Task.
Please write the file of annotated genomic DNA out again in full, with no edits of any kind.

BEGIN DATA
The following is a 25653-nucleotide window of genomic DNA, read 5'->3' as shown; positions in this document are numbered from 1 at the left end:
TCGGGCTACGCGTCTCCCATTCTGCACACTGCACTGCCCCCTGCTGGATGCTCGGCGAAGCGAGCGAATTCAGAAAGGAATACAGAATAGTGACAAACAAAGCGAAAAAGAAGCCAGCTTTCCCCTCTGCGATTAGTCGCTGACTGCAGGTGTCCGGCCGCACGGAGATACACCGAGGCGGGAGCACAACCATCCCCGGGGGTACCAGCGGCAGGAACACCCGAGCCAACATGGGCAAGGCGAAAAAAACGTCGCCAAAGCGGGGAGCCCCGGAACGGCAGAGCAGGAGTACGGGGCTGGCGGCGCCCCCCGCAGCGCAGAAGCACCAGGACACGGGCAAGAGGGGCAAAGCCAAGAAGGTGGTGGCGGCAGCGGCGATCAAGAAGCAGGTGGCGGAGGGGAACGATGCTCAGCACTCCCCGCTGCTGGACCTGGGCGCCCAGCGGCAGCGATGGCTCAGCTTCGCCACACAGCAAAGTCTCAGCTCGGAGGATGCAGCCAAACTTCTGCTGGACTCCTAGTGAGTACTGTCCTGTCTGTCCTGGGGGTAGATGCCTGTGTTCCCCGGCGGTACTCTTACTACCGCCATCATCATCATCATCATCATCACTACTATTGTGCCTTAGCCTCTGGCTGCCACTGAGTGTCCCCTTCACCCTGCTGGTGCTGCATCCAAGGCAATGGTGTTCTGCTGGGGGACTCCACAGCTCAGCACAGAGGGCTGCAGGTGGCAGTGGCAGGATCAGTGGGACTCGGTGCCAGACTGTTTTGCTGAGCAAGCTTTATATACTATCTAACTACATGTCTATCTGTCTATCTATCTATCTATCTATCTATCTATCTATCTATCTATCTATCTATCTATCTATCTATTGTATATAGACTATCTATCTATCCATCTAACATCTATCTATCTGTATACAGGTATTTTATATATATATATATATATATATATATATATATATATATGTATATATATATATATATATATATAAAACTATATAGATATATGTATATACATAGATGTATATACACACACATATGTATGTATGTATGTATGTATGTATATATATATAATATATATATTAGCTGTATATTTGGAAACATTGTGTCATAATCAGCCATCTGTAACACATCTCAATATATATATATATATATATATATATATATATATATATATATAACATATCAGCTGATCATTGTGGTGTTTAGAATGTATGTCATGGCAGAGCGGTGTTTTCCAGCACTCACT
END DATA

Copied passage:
The following is a 25653-nucleotide window of genomic DNA, read 5'->3' as shown; positions in this document are numbered from 1 at the left end:
TCGGGCTACGCGTCTCCCATTCTGCACACTGCACTGCCCCCTGCTGGATGCTCGGCGAAGCGAGCGAATTCAGAAAGGAATACAGAATAGTGACAAACAAAGCGAAAAAGAAGCCAGCTTTCCCCTCTGCGATTAGTCGCTGACTGCAGGTGTCCGGCCGCACGGAGATACACCGAGGCGGGAGCACAACCATCCCCGGGGGTACCAGCGGCAGGAACACCCGAGCCAACATGGGCAAGGCGAAAAAAACGTCGCCAAAGCGGGGAGCCCCGGAACGGCAGAGCAGGAGTACGGGGCTGGCGGCGCCCCCCGCAGCGCAGAAGCACCAGGACACGGGCAAGAGGGGCAAAGCCAAGAAGGTGGTGGCGGCAGCGGCGATCAAGAAGCAGGTGGCGGAGGGGAACGATGCTCAGCACTCCCCGCTGCTGGACCTGGGCGCCCAGCGGCAGCGATGGCTCAGCTTCGCCACACAGCAAAGTCTCAGCTCGGAGGATGCAGCCAAACTTCTGCTGGACTCCTAGTGAGTACTGTCCTGTCTGTCCTGGGGGTAGATGCCTGTGTTCCCCGGCGGTACTCTTACTACCGCCATCATCATCATCATCATCATCACTACTATTGTGCCTTAGCCTCTGGCTGCCACTGAGTGTCCCCTTCACCCTGCTGGTGCTGCATCCAAGGCAATGGTGTTCTGCTGGGGGACTCCACAGCTCAGCACAGAGGGCTGCAGGTGGCAGTGGCAGGATCAGTGGGACTCGGTGCCAGACTGTTTTGCTGAGCAAGCTTTATATACTATCTAACTACATGTCTATCTGTCTATCTATCTATCTATCTATCTATCTATCTATCTATCTATCTATCTATCTATCTATCTATTGTATATAGACTATCTATCTATCCATCTAACATCTATCTATCTGTATACAGGTATTTTATATATATATATATATATATATATATATATATATATATGTATATATATATATATATATATATAAAACTATATAGATATATGTATATACATAGATGTATATACACACACATATGTATGTATGTATGTATGTATGTATATATATATAATATATATATTAGCTGTATATTTGGAAACATTGTGTCATAATCAGCCATCTGTAACACATCTCAATATATATATATATATATATATATATATATATATATATATATAACATATCAGCTGATCATTGTGGTGTTTAGAATGTATGTCATGGCAGAGCGGTGTTTTCCAGCACTCACT